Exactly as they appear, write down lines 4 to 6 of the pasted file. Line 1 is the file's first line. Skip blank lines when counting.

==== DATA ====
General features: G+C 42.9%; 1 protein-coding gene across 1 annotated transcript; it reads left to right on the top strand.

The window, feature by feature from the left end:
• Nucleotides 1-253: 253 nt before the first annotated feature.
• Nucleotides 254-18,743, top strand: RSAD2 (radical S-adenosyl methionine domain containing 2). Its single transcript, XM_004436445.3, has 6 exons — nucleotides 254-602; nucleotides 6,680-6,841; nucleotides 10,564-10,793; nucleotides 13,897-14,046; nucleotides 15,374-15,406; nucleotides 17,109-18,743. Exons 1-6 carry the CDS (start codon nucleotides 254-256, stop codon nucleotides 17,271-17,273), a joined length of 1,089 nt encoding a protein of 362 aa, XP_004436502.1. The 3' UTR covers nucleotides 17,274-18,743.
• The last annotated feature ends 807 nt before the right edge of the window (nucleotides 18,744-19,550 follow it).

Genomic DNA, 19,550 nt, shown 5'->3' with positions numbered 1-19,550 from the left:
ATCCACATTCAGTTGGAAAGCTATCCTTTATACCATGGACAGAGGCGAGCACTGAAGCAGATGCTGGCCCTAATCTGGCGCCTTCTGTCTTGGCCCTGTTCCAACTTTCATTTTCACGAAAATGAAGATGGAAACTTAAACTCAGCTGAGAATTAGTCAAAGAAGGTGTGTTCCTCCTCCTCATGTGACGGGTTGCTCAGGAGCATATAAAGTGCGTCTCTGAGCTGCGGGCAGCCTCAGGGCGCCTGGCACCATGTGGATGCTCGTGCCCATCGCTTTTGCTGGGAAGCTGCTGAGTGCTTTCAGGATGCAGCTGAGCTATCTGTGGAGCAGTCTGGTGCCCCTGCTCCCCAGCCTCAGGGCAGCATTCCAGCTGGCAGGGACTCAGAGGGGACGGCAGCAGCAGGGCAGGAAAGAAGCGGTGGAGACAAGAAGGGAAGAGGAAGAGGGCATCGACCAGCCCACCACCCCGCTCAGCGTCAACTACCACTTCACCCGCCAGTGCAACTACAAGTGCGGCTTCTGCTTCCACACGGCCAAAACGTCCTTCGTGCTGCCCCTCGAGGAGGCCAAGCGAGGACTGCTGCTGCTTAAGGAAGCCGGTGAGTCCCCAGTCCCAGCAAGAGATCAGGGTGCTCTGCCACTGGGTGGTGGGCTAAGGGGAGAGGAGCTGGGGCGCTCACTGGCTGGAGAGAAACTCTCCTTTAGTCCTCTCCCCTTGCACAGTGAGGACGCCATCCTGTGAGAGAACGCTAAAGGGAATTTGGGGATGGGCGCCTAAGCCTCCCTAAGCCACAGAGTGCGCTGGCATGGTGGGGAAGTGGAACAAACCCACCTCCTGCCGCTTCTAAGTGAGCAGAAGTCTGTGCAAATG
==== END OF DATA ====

• Nucleotides 254-18,743, top strand: RSAD2 (radical S-adenosyl methionine domain containing 2). Its single transcript, XM_004436445.3, has 6 exons — nucleotides 254-602; nucleotides 6,680-6,841; nucleotides 10,564-10,793; nucleotides 13,897-14,046; nucleotides 15,374-15,406; nucleotides 17,109-18,743. Exons 1-6 carry the CDS (start codon nucleotides 254-256, stop codon nucleotides 17,271-17,273), a joined length of 1,089 nt encoding a protein of 362 aa, XP_004436502.1. The 3' UTR covers nucleotides 17,274-18,743.
• The last annotated feature ends 807 nt before the right edge of the window (nucleotides 18,744-19,550 follow it).

Genomic DNA, 19,550 nt, shown 5'->3' with positions numbered 1-19,550 from the left: